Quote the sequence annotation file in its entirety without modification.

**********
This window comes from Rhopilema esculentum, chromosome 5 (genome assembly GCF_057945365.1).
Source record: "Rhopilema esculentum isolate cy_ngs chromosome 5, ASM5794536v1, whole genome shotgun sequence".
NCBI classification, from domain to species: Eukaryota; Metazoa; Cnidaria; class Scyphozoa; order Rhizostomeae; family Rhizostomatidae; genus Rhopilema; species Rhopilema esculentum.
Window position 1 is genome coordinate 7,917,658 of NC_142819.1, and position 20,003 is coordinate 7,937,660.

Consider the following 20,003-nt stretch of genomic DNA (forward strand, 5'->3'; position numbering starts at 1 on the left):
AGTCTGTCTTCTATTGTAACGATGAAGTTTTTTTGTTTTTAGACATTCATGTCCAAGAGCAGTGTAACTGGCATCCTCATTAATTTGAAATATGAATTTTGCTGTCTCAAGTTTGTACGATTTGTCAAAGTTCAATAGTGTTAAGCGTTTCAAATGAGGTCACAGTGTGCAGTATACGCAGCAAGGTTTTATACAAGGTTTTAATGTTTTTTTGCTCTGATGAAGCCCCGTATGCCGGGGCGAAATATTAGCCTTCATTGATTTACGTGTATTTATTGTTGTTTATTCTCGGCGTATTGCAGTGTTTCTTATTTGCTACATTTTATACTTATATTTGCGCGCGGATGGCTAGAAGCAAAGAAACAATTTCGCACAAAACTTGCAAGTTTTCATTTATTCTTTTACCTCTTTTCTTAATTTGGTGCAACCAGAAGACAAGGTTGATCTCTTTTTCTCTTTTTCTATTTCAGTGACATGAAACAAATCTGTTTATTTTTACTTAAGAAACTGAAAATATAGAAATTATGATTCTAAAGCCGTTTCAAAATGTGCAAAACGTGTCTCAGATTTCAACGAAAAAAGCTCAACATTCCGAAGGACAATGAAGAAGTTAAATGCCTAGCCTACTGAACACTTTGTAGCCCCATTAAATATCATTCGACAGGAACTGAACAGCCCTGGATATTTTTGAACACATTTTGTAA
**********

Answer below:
This window comes from Rhopilema esculentum, chromosome 5 (genome assembly GCF_057945365.1).
Source record: "Rhopilema esculentum isolate cy_ngs chromosome 5, ASM5794536v1, whole genome shotgun sequence".
NCBI classification, from domain to species: Eukaryota; Metazoa; Cnidaria; class Scyphozoa; order Rhizostomeae; family Rhizostomatidae; genus Rhopilema; species Rhopilema esculentum.
Window position 1 is genome coordinate 7,917,658 of NC_142819.1, and position 20,003 is coordinate 7,937,660.

Consider the following 20,003-nt stretch of genomic DNA (forward strand, 5'->3'; position numbering starts at 1 on the left):
AGTCTGTCTTCTATTGTAACGATGAAGTTTTTTTGTTTTTAGACATTCATGTCCAAGAGCAGTGTAACTGGCATCCTCATTAATTTGAAATATGAATTTTGCTGTCTCAAGTTTGTACGATTTGTCAAAGTTCAATAGTGTTAAGCGTTTCAAATGAGGTCACAGTGTGCAGTATACGCAGCAAGGTTTTATACAAGGTTTTAATGTTTTTTTGCTCTGATGAAGCCCCGTATGCCGGGGCGAAATATTAGCCTTCATTGATTTACGTGTATTTATTGTTGTTTATTCTCGGCGTATTGCAGTGTTTCTTATTTGCTACATTTTATACTTATATTTGCGCGCGGATGGCTAGAAGCAAAGAAACAATTTCGCACAAAACTTGCAAGTTTTCATTTATTCTTTTACCTCTTTTCTTAATTTGGTGCAACCAGAAGACAAGGTTGATCTCTTTTTCTCTTTTTCTATTTCAGTGACATGAAACAAATCTGTTTATTTTTACTTAAGAAACTGAAAATATAGAAATTATGATTCTAAAGCCGTTTCAAAATGTGCAAAACGTGTCTCAGATTTCAACGAAAAAAGCTCAACATTCCGAAGGACAATGAAGAAGTTAAATGCCTAGCCTACTGAACACTTTGTAGCCCCATTAAATATCATTCGACAGGAACTGAACAGCCCTGGATATTTTTGAACACATTTTGTAA